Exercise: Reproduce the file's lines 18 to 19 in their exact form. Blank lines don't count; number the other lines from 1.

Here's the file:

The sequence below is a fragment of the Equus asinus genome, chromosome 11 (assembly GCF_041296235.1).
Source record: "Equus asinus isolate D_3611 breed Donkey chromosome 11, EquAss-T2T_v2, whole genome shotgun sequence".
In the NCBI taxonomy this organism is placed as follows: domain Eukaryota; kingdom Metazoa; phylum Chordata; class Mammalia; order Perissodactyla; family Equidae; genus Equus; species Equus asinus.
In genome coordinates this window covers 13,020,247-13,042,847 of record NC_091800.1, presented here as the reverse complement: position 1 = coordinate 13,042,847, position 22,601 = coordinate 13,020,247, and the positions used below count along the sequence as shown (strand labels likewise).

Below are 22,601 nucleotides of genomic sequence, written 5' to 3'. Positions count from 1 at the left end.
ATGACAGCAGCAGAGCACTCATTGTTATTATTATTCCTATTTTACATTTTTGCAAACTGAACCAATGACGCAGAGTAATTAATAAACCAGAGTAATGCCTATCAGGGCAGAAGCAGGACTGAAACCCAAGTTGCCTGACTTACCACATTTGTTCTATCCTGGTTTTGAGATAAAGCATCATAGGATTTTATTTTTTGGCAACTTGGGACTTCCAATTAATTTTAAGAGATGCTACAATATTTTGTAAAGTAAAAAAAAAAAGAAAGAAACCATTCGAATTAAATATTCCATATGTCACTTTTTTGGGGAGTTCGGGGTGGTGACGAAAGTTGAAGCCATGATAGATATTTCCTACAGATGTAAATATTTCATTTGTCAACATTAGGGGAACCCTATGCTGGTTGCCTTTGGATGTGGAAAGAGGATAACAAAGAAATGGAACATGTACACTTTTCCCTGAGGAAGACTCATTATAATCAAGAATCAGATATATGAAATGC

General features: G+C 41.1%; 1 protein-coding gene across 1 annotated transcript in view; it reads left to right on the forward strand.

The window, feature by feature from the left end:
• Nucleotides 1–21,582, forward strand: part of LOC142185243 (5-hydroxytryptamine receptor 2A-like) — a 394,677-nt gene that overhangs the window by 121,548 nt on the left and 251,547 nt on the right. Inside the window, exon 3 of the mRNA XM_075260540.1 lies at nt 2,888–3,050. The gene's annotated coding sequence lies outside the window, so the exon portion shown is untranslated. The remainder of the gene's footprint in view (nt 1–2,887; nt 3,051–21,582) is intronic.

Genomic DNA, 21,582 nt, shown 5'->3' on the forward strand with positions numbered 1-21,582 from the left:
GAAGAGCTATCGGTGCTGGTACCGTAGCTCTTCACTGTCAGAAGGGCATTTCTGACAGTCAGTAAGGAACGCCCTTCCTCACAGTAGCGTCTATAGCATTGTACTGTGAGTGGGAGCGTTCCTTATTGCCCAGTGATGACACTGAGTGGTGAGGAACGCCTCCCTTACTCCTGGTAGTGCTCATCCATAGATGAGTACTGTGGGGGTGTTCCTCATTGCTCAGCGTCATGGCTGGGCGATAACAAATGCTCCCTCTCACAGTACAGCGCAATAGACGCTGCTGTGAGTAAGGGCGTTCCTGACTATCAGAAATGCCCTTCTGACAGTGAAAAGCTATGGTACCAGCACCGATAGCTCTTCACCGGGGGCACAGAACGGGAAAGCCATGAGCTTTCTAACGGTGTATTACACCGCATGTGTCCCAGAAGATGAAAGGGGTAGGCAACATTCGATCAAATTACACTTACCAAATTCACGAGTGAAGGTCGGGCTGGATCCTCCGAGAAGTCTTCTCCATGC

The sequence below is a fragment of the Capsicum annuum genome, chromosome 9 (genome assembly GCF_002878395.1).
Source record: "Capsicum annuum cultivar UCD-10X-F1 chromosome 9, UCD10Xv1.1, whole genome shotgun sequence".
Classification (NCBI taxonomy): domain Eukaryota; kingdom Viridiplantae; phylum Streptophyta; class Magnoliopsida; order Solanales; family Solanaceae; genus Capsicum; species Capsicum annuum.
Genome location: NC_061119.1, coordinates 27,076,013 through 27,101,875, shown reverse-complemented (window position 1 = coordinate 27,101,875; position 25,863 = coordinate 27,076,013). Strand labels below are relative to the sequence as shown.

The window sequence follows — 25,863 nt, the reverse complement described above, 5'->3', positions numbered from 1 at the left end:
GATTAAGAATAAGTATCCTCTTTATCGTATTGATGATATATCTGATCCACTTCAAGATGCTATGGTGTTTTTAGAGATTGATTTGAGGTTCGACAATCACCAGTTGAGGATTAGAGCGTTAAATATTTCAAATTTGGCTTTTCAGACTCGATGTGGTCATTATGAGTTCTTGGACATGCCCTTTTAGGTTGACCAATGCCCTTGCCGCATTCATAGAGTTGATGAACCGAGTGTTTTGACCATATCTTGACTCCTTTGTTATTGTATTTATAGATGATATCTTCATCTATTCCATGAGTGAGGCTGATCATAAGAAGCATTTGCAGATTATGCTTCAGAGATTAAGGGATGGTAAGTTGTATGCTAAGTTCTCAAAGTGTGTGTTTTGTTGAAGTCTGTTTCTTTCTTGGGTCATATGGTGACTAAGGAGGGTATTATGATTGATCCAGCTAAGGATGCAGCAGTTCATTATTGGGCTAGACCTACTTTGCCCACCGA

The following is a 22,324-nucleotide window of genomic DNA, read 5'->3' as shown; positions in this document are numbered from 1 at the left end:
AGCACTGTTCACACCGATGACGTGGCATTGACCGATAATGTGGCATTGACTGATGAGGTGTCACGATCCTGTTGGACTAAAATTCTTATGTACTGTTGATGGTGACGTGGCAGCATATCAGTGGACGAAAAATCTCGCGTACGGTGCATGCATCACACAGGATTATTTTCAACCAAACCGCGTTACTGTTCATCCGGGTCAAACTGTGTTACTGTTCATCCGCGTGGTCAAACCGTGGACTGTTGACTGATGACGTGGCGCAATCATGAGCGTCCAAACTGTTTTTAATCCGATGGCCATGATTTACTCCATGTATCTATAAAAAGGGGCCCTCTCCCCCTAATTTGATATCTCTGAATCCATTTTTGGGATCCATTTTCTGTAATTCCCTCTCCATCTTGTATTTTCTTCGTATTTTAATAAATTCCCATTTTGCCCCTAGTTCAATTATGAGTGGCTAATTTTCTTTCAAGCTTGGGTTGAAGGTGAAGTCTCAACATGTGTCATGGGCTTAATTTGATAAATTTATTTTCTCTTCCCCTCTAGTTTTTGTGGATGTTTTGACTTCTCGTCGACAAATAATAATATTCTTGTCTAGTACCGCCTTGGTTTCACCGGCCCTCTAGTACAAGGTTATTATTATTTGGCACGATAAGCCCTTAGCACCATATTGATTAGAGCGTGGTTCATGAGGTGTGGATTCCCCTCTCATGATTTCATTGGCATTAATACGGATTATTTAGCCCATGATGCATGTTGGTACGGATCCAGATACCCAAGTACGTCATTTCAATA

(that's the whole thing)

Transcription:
The following is a 22,324-nucleotide window of genomic DNA, read 5'->3' as shown; positions in this document are numbered from 1 at the left end:
AGCACTGTTCACACCGATGACGTGGCATTGACCGATAATGTGGCATTGACTGATGAGGTGTCACGATCCTGTTGGACTAAAATTCTTATGTACTGTTGATGGTGACGTGGCAGCATATCAGTGGACGAAAAATCTCGCGTACGGTGCATGCATCACACAGGATTATTTTCAACCAAACCGCGTTACTGTTCATCCGGGTCAAACTGTGTTACTGTTCATCCGCGTGGTCAAACCGTGGACTGTTGACTGATGACGTGGCGCAATCATGAGCGTCCAAACTGTTTTTAATCCGATGGCCATGATTTACTCCATGTATCTATAAAAAGGGGCCCTCTCCCCCTAATTTGATATCTCTGAATCCATTTTTGGGATCCATTTTCTGTAATTCCCTCTCCATCTTGTATTTTCTTCGTATTTTAATAAATTCCCATTTTGCCCCTAGTTCAATTATGAGTGGCTAATTTTCTTTCAAGCTTGGGTTGAAGGTGAAGTCTCAACATGTGTCATGGGCTTAATTTGATAAATTTATTTTCTCTTCCCCTCTAGTTTTTGTGGATGTTTTGACTTCTCGTCGACAAATAATAATATTCTTGTCTAGTACCGCCTTGGTTTCACCGGCCCTCTAGTACAAGGTTATTATTATTTGGCACGATAAGCCCTTAGCACCATATTGATTAGAGCGTGGTTCATGAGGTGTGGATTCCCCTCTCATGATTTCATTGGCATTAATACGGATTATTTAGCCCATGATGCATGTTGGTACGGATCCAGATACCCAAGTACGTCATTTCAATA